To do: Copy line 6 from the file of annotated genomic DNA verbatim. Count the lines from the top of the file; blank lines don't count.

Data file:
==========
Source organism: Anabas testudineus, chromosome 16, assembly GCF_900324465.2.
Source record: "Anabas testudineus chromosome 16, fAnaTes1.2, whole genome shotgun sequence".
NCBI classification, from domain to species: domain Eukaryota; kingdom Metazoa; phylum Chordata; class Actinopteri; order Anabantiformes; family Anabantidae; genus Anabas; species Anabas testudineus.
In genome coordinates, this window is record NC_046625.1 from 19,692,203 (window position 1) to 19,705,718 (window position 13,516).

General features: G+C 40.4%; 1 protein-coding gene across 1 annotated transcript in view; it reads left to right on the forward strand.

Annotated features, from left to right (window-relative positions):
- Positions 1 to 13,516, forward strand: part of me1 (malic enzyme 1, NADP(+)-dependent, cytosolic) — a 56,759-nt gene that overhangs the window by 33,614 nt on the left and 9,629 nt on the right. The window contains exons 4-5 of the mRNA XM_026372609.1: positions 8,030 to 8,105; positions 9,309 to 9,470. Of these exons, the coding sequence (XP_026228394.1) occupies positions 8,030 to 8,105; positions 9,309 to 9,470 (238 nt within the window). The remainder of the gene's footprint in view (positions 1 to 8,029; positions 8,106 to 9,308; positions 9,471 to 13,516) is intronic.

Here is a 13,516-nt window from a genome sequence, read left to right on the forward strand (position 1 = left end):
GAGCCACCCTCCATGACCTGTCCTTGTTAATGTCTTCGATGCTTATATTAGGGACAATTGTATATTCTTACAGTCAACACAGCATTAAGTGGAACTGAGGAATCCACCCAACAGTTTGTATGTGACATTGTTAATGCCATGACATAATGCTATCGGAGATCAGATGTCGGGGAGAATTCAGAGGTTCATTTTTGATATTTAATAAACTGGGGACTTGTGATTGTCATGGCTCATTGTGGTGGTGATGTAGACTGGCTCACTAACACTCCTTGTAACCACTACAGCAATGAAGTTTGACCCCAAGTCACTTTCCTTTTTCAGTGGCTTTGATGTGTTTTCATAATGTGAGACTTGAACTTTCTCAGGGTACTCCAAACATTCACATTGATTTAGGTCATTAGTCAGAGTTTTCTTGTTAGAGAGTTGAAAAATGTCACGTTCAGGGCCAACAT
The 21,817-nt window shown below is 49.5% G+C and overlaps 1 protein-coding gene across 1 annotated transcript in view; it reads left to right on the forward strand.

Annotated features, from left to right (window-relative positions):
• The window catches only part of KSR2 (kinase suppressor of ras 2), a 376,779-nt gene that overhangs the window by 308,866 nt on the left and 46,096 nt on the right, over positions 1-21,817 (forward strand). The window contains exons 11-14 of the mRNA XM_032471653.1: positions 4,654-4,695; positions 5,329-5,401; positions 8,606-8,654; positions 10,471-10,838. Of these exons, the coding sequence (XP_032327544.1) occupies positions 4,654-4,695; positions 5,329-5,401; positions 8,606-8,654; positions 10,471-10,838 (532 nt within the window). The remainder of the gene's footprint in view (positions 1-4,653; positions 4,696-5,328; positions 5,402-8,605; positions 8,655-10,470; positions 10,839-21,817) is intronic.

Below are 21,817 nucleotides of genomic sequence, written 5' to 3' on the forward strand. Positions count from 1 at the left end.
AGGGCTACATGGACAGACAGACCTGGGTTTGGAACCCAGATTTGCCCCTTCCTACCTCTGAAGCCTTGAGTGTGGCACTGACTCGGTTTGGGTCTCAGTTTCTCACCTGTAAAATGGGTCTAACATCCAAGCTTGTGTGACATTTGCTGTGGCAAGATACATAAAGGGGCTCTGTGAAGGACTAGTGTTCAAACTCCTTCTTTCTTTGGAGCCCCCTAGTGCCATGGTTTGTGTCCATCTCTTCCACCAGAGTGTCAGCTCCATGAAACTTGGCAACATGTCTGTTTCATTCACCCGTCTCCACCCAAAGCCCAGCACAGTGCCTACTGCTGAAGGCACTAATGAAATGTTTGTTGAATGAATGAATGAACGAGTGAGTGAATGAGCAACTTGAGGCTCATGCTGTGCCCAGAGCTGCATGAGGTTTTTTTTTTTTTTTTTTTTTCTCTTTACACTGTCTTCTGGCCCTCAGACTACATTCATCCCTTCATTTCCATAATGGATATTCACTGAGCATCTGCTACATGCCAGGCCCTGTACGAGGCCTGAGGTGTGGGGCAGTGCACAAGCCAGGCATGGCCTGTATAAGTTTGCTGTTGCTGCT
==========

Annotated features, from left to right (window-relative positions):